The prejudice seen in the fictional novel To Kill a Mockingbird by Harper Lee corresponds with the narrow-mindedness of many people during this time period. Due to this prejudice, a fair trial would be unlikely between a white and a black man. In the novel, Tom Robinson was presumed guilty because of his race and did not receive a fair trial because the jury had formed adverse opinions of him prior to the presentation of any evidence.
Prejudice is “an adverse opinion or leaning formed without just grounds or before sufficient knowledge” (Prejudice); according to Lystra Moore Richardson of Yale University: “prejudice… was part of the very fiber of Southern life [during the Great Depression].” With these two pieces of information, it is derived that people formed judgments and opinions of a person without just grounds; most commonly, they based them on race. It is because of prejudice that a black man could not receive a fair trial in the South during the Great Depression. Many people had preconceived judgments of Negroes before ever getting to know them. They assumed that all Negroes were evil-natured and had the worst of intentions in mind. Many judges, and most juries, exhibited this form of prejudice in the courtroom.
The Scottsboro Trials held in Jackson County, Alabama were an excellent example of prejudice. During the Scottsboro trials, the prejudice of a judge is shown when Judge Hawkins “pronounce[d] the death sentence on [all] eight who had been tried” (Ransdell). He continued to show prejudice by setting the execution date for “the earliest date he was permitted to name under the law” (Ransdell). It can be assumed that if the convicted felons had been white, the penalty may have been lessened or possibly be delayed longer than the minimum time allowed before execution. But because this was a display of prejudice, the judge was as harsh on the African-American convicts as he was legally allowed to be.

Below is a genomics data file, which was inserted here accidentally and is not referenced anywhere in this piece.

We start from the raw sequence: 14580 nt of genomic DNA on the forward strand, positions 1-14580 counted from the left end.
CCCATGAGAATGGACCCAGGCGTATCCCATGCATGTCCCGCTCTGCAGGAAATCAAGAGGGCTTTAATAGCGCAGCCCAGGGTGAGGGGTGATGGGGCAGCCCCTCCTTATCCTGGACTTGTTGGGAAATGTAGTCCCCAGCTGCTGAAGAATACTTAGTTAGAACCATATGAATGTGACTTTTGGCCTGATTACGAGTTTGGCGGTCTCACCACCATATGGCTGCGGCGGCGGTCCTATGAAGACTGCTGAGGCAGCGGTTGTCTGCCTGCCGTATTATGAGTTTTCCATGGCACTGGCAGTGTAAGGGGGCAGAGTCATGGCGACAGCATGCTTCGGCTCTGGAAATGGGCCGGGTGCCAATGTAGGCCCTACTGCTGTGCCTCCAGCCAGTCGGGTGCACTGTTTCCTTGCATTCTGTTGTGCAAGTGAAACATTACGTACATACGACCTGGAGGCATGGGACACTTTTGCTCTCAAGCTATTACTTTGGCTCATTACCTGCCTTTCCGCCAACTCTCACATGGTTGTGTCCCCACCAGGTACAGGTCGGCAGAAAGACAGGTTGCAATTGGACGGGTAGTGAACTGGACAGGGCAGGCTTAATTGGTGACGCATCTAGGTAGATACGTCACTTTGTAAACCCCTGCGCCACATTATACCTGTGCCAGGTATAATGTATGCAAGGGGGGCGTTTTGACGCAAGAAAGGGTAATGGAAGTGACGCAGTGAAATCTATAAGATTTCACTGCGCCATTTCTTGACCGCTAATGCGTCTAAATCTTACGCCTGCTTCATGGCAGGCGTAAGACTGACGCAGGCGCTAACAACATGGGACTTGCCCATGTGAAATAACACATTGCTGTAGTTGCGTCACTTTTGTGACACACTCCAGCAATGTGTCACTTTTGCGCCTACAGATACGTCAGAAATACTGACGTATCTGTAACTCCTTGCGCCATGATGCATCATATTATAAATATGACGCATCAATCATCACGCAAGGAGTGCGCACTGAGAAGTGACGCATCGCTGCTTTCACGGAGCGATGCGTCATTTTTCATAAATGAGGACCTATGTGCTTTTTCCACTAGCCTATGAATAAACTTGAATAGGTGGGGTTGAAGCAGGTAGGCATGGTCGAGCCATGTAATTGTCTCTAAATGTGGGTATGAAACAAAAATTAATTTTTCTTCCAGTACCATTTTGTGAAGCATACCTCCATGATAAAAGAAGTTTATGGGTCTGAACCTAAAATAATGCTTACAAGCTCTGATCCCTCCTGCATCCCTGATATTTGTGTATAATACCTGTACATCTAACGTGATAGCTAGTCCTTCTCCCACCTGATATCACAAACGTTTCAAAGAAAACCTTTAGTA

The jury also showed signs of prejudice in the Scottsboro case. All twelve of the jurymen concluded a guilty verdict for the first trial – despite even medical evidence: “it was [Jack Tiller’s] semen … that was found in [Victoria Price’s] vagina” and not that of any of the alleged black boys (Linder). The reasons the jury had for its verdict were formed without just grounds or before sufficient knowledge – going back to the definition of prejudice stated in paragraph two. The jury had its decision made before the case ever made it into the courtroom. The jury consisted of all white men – but it is not to say that a jury of all black men would have been any fairer. The prejudice during the Great Depression did not only come from the whites, many blacks also felt hate for the white men. The prejudice of white men towards black men can be seen in To Kill a Mockingbird, especially during the trial between Mr. Ewell and Tom Robinson over the alleged rape of his daughter Mayella.
In To Kill a...